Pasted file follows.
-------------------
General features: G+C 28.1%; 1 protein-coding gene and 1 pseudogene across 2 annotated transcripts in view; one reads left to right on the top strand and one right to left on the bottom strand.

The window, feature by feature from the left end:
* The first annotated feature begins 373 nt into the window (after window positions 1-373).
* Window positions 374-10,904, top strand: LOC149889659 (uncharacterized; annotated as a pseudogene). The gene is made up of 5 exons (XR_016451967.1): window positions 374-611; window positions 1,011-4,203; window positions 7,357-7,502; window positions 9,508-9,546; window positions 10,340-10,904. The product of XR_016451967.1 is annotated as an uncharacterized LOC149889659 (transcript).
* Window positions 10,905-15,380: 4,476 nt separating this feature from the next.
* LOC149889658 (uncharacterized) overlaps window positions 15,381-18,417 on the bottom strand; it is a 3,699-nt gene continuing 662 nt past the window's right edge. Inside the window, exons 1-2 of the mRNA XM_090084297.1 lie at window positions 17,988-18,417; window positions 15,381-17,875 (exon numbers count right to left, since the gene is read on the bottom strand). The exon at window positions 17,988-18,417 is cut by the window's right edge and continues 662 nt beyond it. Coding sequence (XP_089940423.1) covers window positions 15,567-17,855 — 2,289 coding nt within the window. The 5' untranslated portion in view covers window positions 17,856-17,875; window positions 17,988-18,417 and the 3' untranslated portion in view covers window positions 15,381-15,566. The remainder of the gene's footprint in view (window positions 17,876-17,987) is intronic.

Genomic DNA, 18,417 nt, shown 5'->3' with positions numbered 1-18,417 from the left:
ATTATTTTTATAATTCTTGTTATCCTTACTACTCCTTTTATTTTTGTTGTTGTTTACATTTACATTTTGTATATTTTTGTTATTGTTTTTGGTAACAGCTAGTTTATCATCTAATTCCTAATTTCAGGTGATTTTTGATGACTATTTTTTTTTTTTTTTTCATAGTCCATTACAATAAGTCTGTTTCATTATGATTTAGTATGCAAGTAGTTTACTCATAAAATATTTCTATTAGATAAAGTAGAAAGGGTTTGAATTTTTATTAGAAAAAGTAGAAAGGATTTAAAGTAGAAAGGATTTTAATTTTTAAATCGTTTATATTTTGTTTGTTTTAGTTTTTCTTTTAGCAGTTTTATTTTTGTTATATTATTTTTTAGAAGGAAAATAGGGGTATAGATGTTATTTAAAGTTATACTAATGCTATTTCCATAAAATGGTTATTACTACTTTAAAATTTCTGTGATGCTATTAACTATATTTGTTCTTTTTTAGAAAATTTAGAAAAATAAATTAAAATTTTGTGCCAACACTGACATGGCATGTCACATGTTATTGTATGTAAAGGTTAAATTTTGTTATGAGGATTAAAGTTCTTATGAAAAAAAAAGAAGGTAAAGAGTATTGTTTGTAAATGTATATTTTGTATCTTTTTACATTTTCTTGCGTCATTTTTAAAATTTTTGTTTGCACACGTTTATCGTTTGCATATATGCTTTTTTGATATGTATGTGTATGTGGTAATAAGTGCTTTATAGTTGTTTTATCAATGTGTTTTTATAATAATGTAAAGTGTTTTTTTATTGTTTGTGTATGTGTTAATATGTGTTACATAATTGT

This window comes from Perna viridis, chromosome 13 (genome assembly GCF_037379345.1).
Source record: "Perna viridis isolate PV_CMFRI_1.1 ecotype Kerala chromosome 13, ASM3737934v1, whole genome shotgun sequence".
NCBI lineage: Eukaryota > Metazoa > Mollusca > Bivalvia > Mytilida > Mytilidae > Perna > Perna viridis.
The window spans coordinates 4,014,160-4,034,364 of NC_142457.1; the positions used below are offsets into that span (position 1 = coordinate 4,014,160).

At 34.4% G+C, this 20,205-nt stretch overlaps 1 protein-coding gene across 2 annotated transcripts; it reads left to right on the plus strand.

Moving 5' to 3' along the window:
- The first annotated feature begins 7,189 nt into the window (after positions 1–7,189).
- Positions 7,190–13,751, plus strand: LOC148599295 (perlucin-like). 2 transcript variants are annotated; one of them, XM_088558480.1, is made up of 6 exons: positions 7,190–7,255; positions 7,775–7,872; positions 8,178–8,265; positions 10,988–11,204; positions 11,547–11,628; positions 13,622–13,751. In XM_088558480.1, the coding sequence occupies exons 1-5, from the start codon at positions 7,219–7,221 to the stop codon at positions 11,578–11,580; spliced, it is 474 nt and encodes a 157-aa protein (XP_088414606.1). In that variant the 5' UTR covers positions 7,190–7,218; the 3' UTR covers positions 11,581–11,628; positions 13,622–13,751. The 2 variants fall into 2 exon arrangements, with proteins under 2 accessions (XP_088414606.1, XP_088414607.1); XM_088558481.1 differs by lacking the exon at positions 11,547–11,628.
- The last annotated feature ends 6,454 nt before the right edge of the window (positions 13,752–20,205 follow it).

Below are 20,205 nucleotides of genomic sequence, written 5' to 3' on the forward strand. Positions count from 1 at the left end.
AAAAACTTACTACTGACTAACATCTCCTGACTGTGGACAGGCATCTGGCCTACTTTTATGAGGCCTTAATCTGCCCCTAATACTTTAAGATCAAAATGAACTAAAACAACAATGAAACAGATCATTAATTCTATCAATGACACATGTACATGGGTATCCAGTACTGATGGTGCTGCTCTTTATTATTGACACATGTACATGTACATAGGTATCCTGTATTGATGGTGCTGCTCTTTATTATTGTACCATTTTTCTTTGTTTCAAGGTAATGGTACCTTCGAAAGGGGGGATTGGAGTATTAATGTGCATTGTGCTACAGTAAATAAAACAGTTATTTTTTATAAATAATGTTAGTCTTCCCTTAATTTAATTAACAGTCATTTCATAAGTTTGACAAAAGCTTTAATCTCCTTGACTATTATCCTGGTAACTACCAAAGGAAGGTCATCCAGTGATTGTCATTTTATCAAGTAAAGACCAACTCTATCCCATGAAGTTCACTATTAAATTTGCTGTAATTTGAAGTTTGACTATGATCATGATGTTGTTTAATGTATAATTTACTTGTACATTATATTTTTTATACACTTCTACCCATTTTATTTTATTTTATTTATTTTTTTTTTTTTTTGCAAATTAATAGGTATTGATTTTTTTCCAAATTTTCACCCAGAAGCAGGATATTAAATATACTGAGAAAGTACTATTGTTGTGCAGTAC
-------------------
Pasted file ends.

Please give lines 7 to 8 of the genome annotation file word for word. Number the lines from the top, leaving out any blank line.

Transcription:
Genomic DNA, 18,417 nt, shown 5'->3' with positions numbered 1-18,417 from the left:
ATTATTTTTATAATTCTTGTTATCCTTACTACTCCTTTTATTTTTGTTGTTGTTTACATTTACATTTTGTATATTTTTGTTATTGTTTTTGGTAACAGCTAGTTTATCATCTAATTCCTAATTTCAGGTGATTTTTGATGACTATTTTTTTTTTTTTTTTCATAGTCCATTACAATAAGTCTGTTTCATTATGATTTAGTATGCAAGTAGTTTACTCATAAAATATTTCTATTAGATAAAGTAGAAAGGGTTTGAATTTTTATTAGAAAAAGTAGAAAGGATTTAAAGTAGAAAGGATTTTAATTTTTAAATCGTTTATATTTTGTTTGTTTTAGTTTTTCTTTTAGCAGTTTTATTTTTGTTATATTATTTTTTAGAAGGAAAATAGGGGTATAGATGTTATTTAAAGTTATACTAATGCTATTTCCATAAAATGGTTATTACTACTTTAAAATTTCTGTGATGCTATTAACTATATTTGTTCTTTTTTAGAAAATTTAGAAAAATAAATTAAAATTTTGTGCCAACACTGACATGGCATGTCACATGTTATTGTATGTAAAGGTTAAATTTTGTTATGAGGATTAAAGTTCTTATGAAAAAAAAAGAAGGTAAAGAGTATTGTTTGTAAATGTATATTTTGTATCTTTTTACATTTTCTTGCGTCATTTTTAAAATTTTTGTTTGCACACGTTTATCGTTTGCATATATGCTTTTTTGATATGTATGTGTATGTGGTAATAAGTGCTTTATAGTTGTTTTATCAATGTGTTTTTATAATAATGTAAAGTGTTTTTTTATTGTTTGTGTATGTGTTAATATGTGTTACATAATTGT